Get good data. You’ll never know what you are producing unless you have something which tells you in real time what’s coming in off your solar pv panels. Really you need something which will give you a detailed breakdown within specific time periods of how much you are generating, how much importing and how much exporting. With this data you can put together a good picture of when you are producing electricity and this will help you use it most effectively. I am happy to say that such a devise exists. It is called a Smappee and is a little gizmo which attaches to your incoming electrical supply and does all of the above. You can even access your data with an app so you know what’s going on all of the time. Costs £260 from their website. We can give it to you for £236. Bargain!
Get a solar hot water optimiser. This is a devise which is constantly measuring how much electricity you are exporting from your solar panels and how much you are using. As soon as you start exporting electricity, the optimiser will turn on the electric immersion element in your hot water cylinder to match the exported power. Put simply, you get a cylinder of hot water without using up any gas. This is a great little devise which requires no effort on your part at all-it just works! Our installed price for a Power Diverter (there are a few different makes but in my opinion Power Diverter are the best) is £420 including VAT. Another bargain!
Electric cars. These aren’t strictly a solar thing but works well with solar because it is a great way to use up your solar generated electricity on something worthwhile-filling up your car. This will save you tons of cash at the pump and also leave you less reliant on the fuel spikes and troughs that we’ve been seeing these last few years. Obviously, getting an electric car is a big investment and requires a lot of thought but in terms of making the most of your solar pv, its a real winner!
Batteries. The single best way to make the most of the electricity that you produce with your solar panels is to get a solar battery. If you think about it, this is obvious. You generate electricity during daylight hours and the chances are that you are out during daylight hours. The peak load times of a typical house are in the morning and evening-when people are in the house! If you can store the electricity that you are generating and use it later then that is a big deal. Well, now you can! The best battery on the market by a mile is the Tesla Powerwall. This can be easily retrofitted to a solar pv system. Its a beautiful looking piece of kit and can even be installed outside of your house so all the neighbours can look and be jealous. The Tesla Powerwall will store 6.4kW hours of electricity which can be used when the sun is not shining.
If anything in this blog has interested you and you’d like to know more then please go to the ‘Arrange a Consultation’ link on the homepage and we can get together and have a proper chat about how you can maximise your solar pv!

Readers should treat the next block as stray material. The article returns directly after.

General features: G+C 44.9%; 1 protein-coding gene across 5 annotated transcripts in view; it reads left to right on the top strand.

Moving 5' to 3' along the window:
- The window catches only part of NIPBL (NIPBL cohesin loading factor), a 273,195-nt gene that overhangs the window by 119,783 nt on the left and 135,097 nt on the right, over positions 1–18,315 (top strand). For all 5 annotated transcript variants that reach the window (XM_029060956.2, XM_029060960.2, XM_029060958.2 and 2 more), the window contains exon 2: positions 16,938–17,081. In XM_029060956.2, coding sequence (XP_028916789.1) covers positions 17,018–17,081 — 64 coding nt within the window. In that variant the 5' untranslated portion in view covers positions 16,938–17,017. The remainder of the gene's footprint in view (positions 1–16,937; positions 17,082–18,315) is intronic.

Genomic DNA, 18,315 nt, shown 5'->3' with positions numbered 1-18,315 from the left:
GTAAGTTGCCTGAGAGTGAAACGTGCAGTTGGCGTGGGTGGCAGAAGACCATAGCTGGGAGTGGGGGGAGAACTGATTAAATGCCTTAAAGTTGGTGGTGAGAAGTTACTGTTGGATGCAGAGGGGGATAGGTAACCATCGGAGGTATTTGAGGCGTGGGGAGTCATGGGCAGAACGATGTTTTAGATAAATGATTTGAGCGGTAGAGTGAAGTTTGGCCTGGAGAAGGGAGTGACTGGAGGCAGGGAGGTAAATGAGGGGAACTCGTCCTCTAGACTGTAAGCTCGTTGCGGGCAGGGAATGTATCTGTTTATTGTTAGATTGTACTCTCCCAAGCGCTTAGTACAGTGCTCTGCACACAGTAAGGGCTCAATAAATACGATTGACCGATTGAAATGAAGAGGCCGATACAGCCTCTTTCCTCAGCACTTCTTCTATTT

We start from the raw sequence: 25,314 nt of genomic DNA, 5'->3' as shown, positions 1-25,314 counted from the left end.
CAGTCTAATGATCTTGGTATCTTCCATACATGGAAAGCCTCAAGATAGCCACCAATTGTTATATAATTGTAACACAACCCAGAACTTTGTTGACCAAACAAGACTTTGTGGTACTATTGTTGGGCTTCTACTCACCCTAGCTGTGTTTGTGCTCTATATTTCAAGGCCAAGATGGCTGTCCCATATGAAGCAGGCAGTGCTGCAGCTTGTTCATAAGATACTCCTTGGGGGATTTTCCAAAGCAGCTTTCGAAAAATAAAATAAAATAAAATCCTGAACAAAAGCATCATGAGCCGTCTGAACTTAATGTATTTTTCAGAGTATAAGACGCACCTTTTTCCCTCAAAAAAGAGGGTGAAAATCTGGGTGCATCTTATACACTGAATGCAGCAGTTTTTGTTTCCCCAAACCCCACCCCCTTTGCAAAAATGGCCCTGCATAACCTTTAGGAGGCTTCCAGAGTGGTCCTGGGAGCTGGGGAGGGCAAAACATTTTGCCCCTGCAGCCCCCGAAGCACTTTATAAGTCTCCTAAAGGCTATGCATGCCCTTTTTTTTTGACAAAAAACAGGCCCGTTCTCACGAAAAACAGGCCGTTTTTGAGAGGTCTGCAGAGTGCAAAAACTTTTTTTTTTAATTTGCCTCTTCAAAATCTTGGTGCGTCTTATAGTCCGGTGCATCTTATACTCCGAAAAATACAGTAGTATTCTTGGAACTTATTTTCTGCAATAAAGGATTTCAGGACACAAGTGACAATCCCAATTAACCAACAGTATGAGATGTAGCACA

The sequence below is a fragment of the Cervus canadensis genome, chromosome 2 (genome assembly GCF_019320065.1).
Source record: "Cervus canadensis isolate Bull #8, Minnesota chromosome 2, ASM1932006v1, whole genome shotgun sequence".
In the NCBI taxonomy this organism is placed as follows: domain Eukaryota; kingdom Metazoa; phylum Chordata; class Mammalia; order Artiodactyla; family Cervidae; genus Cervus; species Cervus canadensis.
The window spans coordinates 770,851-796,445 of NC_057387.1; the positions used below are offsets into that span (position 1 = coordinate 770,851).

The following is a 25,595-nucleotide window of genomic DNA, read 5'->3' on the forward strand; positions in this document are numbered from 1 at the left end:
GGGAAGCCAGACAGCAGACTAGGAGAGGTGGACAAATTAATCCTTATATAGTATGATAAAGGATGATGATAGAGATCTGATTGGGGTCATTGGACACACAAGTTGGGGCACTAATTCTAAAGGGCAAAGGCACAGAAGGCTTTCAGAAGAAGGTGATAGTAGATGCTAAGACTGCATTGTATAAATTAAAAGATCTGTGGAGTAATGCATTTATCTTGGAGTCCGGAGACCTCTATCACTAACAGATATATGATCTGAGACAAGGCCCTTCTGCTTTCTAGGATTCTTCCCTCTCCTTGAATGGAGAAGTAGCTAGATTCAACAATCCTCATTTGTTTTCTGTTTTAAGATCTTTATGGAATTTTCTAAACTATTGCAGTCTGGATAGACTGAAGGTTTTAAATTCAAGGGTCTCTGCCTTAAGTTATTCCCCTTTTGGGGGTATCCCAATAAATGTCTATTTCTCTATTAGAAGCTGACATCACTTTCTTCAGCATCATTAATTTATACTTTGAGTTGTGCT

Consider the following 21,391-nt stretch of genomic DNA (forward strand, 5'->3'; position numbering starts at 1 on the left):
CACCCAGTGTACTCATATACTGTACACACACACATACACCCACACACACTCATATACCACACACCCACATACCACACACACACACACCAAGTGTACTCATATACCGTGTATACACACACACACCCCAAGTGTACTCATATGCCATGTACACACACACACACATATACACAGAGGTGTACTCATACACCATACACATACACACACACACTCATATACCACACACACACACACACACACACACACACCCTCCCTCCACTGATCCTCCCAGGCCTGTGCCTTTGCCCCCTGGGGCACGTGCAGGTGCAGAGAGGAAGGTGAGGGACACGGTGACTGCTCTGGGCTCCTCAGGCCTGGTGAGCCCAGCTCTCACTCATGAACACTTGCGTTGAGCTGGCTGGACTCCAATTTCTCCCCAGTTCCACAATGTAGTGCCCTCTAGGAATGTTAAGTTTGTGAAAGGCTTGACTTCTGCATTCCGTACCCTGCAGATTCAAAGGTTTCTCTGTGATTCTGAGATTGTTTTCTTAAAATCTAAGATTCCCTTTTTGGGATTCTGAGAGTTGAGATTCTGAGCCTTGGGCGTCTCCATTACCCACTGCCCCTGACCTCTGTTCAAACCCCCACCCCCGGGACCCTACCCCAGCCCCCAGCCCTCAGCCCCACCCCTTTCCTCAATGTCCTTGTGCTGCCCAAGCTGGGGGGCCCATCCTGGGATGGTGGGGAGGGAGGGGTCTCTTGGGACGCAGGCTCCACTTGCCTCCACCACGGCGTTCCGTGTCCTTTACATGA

Next up in this blog series is a few tips for those who are thinking about installing underfloor heating.
There are many advantages to underfloor heating. The main one is that it means that you don’t need any radiators taking up space on the walls. Also, since heat is coming through the floor and rising upwards, you don’t lose heat to the top of the room as can often happen with radiators. This is particularly the case with large buildings that have high ceilings like schools and industrial buildings.
Another advantage is that because having underfloor heating means that your floor acts as a great big radiator, the flow temperature of the water can be kept low which can aid the efficiency of your boiler or heat pump.
Underfloor heating is ideally suited to new builds. The first reason for this is obvious. Installing UFH is much easier when you don’t have to rip up the existing floor to install the pipes as you would on a retrofit. The second reason is that, as mentioned above, the flow temperature of UFH can be kept quite low. This is particularly the case for new build properties, assuming they comply with modern building regulations which basically packs in more insulation than you can shake a stick at. As the property is heavily insulated, you don’t lose much heat and therefore a low flow temperature will work fine. UFH can still be used on older properties but you need to be careful that the heat supply will match the load. A professional should definitely be consulted.
UFH heating involves laying out and clipping long loops of pipe over an insulated floor covering (this stops the heat going down instead of up). There is usually one loop per room or zone and this is controlled by a thermostat located in that room. The loop is connected to a manifold usually located close to the heat source and the thermostat opens and closes the appropriate valve in the manifold once the zone has reached the required temperature.
Installation of the loops is fairly straightforward for a competent DIYer although care must be taken with pipe sizing and the distances between the pipes. However, lots of suppliers will do a full design for you so it should work out ok. Once everything is in and connected back to the manifold the system must be pressure tested. It is very important that you do this. A concrete screed will cover the pipes. Once the pipes are covered in concrete fixing a leak will involve a LOT of work!
As I mentioned above, UFH works well with a low flow temperature. Care then needs to be taken with the heat source. A normal boiler will heat the water up to 60 or so degrees and then will be blended with cold water to bring it back down to temperature appropriate for UFH. This is particularly the case if there are radiators being added in to part of the building (lots of people go for UFH on the ground floor and radiators on the first and second floors). Obviously, heating water up only to cool it down again is a colossal waste of energy and best avoided!
How can it be avoided? By using a heat pump! Heat pumps operate with a flow temperature of around 40 degrees. This is exactly suited to UFH! If, as in the above scenario, you want UFH and radiators throughout the building, this is still fine for a heat pump as there are many low temperature radiators now available.